The Perks of Being A Wallflower

photo I love books. I love to read—always have, always will. English was my favorite subject in high school and I graduated my liberal arts college with a degree in English and Comparative Literary Studies. I know of reading and the intrinsic beauty of a great book. I’ve studied it, I’ve written about it and I’ve done so most of my life. If I’ve been committed to any one thing my entire life, it’s been books. But I will say this: no book has ever made me feel what a movie can.

And it’s been a very long time since a movie made me feel the way The Perks of Being A Wallflower did.

Forget cinematic analysis, I’m going to have to write this one from the heart. I walked out of the movie literally 30 minutes ago and I cannot sleep until I get this out. Who knows, I may wake up in the morning, read this, trash it all and start over, but, for now, this is honest emotional spillage.

I loved this movie. Check that, I LOVED this movie. If you’ve been following my blog for the past couple of months, you know that I’ve been celebrating my 30th year of loving movies by writing about my favorite movies of every year since 1982. Doing these retrospectives has reminded me of how much I used to connect with movies, how they used to move me. I find myself rarely getting emotionally invested in movies anymore—I get intellectually intrigued, artistically impressed or philosophically challenged, but I really can’t remember the last time a movie really reached in and moved the furniture. Until now.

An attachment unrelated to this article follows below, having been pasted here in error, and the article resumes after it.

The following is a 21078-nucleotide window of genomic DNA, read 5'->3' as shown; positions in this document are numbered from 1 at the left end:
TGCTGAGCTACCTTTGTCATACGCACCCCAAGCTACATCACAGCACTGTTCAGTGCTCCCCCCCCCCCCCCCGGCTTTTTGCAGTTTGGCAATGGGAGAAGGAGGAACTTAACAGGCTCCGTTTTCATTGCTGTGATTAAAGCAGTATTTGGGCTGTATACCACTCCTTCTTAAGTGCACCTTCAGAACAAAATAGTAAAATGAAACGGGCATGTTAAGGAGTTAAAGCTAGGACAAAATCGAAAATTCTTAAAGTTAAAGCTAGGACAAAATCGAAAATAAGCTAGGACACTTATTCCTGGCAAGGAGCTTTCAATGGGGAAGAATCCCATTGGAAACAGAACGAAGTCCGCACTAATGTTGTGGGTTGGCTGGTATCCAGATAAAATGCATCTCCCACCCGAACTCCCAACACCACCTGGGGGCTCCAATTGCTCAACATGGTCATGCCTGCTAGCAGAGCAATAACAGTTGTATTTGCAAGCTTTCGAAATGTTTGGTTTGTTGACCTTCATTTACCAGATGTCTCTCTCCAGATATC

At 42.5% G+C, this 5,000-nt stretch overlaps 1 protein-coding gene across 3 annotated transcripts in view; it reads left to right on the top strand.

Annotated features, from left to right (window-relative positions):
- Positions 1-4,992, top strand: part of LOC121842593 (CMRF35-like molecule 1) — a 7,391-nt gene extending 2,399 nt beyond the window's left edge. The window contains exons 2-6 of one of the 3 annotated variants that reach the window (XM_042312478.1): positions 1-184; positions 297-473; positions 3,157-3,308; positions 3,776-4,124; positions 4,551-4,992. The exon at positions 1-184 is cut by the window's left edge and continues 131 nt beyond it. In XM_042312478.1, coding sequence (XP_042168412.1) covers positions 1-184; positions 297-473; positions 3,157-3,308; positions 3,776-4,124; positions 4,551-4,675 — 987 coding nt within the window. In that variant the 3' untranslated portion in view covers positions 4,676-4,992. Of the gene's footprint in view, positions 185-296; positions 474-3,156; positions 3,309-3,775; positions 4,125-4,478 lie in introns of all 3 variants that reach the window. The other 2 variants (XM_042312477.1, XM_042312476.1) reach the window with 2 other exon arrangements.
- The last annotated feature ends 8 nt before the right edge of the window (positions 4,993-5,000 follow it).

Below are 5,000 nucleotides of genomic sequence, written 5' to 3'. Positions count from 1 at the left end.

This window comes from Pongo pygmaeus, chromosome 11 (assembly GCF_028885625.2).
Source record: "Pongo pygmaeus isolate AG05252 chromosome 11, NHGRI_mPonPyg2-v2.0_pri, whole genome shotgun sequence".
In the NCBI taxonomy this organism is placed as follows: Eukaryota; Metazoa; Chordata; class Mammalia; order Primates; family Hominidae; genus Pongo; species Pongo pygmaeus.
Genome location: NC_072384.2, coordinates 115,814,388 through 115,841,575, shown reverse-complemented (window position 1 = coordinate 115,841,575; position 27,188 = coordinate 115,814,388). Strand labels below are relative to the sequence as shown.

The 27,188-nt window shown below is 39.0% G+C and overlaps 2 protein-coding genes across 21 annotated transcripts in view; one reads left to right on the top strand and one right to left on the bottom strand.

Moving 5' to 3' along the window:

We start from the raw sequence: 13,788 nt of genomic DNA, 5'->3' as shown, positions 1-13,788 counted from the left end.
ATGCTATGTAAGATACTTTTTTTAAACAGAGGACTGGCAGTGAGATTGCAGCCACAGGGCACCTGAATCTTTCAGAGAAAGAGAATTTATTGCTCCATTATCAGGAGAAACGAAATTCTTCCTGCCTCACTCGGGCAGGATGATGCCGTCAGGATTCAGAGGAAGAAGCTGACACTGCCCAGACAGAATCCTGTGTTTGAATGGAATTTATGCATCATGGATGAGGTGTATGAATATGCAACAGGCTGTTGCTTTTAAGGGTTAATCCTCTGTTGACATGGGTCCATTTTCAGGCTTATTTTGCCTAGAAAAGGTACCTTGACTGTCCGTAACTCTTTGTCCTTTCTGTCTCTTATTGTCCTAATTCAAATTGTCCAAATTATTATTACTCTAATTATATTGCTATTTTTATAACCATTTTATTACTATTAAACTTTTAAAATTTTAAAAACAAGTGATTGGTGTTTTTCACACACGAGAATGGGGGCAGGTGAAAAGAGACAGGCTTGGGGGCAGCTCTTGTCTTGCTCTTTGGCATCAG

What’s this movie about? Well, it’s a trite premise: it’s about the high school experience. It’s about not fitting in, finding friends, losing friends, feeling alone, feeling out of place and trying to cope with, well, being alive. It’s basically every John Hughes movie ever written. So yes, it’s been done before. So I’m either in an incredibly emotionally vulnerable place right now or this movie has accomplished what no teen movie has ever done: get it right.

How right? It hits every note perfectly. Nothing is overplayed, overwrought or overdone. The relationships are believable, the characters are relatable and the dialogue is credible. But, mostly, these are people I enjoyed to be around and I never wanted to leave them. To say I cared would be the understatement of the year.

I really love to be surprised by a movie. Sadly, that never happens anymore, because I see too many trailers, follow too many movie bloggers, read too much Twitter and live in Los Angeles. But this one got me. I’ll be honest, I’d been distracted by too many other higher profile movies to even notice this one when it came out and I was forced to go by my girlfriend, who wanted to support Emma Watson in her first post-Harry Potter role. 2 lessons learned: never underestimate the underdog and always listen to your girlfriend.

If this movie comes and goes from the theatres and nobody sees it as it gets swallowed up by all the movies being pushed for Oscar consideration, it will be the year’s biggest tragedy. So hear me now: The Perks of Being a Wallflower is a movie worth your time and money. It pushes every emotional button in every right way. It introduces you to people you wish you could know in real life. And it just might remind you of what movies are supposed to do: make us feel.

Well done, writer/director Stephen Chbosky. Thank you for a movie I will be buying on blu-ray and will probably watch as many times as Pretty in Pink. That’s a pretty high compliment. I’m sorry I didn’t read your novel of it first. But it’s movies like this that have made me almost give up books altogether.